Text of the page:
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Rodgers v. Colvin

United States District Court, E.D. Kentucky, Central Division, Frankfort

March 2, 2017

JOYCE LOUISE RODGERS PLAINTIFF
v.
CAROLYN W. COLVIN, Acting Commissioner of Social Security DEFENDANT

          REPORT AND RECOMMENDATION

          Candace J. Smith United States Magistrate Judge

         Plaintiff Joyce Louise Rodgers brings this action under 42 U.S.C. §§ 405(g), challenging Defendant Commissioner's final decision denying her application for benefits under Title II and Title XVI of the Social Security Act.[1] (R. 1). This matter has been referred to the undersigned for preparation of a Report and Recommendation under 28 U.S.C. § 636(b)(1)(B). At issue is whether the Administrative Law Judge (ALJ) erred in finding Plaintiff “not disabled” and therefore not entitled to benefits. After a thorough review of the administrative record, for the reasons explained below it will be recommended that Plaintiff's Motion for Judgment on the Pleadings (R. 19) be denied, and the Commissioner's Motion for Summary Judgment (R. 20) be granted.

         I. STANDARD OF REVIEW AND THE ADMINISTRATIVE PROCESS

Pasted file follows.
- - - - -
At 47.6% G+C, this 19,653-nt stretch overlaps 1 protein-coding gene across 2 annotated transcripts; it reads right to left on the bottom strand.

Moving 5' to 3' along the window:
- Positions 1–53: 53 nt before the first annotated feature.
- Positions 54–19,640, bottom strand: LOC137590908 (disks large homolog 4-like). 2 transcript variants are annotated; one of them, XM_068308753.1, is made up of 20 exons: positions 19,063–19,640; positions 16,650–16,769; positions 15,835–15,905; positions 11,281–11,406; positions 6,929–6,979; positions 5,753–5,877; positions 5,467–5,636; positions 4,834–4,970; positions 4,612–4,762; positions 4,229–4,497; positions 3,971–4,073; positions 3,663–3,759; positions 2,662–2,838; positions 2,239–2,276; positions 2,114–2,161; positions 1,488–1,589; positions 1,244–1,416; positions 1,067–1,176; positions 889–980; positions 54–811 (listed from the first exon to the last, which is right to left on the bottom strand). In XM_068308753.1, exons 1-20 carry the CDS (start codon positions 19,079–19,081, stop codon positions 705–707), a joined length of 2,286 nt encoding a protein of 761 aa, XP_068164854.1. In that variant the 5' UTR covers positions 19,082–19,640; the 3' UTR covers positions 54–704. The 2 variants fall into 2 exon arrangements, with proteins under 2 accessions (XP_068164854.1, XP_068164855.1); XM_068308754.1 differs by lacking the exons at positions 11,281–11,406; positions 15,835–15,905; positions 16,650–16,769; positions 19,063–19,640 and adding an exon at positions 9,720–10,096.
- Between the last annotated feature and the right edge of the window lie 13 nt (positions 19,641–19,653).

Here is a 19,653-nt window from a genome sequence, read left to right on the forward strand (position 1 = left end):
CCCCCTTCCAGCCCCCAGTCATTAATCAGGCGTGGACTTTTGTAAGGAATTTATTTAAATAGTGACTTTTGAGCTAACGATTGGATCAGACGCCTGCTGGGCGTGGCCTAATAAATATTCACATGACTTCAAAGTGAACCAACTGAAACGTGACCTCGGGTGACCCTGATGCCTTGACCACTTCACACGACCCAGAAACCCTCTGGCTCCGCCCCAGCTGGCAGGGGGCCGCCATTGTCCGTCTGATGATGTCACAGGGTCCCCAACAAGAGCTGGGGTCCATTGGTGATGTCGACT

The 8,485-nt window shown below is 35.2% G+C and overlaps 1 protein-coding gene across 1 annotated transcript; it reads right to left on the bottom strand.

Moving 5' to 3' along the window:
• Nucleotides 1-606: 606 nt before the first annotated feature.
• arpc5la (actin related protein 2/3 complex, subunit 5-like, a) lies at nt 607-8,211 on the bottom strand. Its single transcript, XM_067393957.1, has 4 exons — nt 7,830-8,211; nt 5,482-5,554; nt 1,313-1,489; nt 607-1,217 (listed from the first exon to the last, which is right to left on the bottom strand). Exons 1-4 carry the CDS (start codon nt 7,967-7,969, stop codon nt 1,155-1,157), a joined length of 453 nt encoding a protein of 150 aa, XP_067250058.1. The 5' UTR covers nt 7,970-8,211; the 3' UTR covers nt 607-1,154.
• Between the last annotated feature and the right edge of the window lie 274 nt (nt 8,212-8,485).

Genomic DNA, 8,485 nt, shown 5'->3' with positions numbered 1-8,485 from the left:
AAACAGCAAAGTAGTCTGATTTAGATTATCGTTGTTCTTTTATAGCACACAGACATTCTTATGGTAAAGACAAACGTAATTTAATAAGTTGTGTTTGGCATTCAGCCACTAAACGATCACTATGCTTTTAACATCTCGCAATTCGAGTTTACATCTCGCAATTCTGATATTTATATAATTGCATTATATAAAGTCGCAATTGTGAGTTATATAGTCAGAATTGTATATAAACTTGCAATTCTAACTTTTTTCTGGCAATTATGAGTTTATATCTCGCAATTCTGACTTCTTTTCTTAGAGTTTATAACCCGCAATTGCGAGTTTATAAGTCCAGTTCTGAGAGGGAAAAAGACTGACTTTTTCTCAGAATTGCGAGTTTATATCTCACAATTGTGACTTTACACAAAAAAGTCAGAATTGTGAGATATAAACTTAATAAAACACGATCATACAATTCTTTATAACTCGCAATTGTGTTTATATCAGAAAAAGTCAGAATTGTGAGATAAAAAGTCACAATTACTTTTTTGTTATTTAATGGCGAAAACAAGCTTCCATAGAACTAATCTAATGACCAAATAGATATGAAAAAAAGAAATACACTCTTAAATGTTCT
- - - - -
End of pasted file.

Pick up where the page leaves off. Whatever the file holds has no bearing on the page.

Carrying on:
In reviewing the decision of an ALJ in social security cases, the only issues before the reviewing court are whether the ALJ applied the correct legal standards and whether the decision is supported by substantial evidence. Richardson v. Perales, 402 U.S. 389, 390 (1971); Blakley v. Comm'r of Soc. Sec., 581 F.3d 399, 405 (6th Cir. 2009). Substantial evidence is “such relevant evidence as a reasonable mind might accept as adequate to support a conclusion.” Richardson, 402 U.S. at 401 (quoting Consolidated Edison Co. v. NLRB, 305 U.S. 197, 229 (1938)). The findings of the Commissioner are not subject to reversal merely because there exists in the record substantial evidence to support a different conclusion. Blakley, 581 F.3d at 406. “The substantial-evidence standard . . . presupposes that there is a zone of choice within which the decisionmakers can go either way, without interference by the courts.” Id. (citing Mullen v. Bowen, 800 F.2d 535, 545 (6th Cir. 1986)). Thus, even if the evidence could also support another conclusion, the decision of an ALJ must stand if the evidence could reasonably support the conclusion reached. Id. (citing Key v. Callahan, 109 F.3d 270, 273 (6th Cir. 1997)).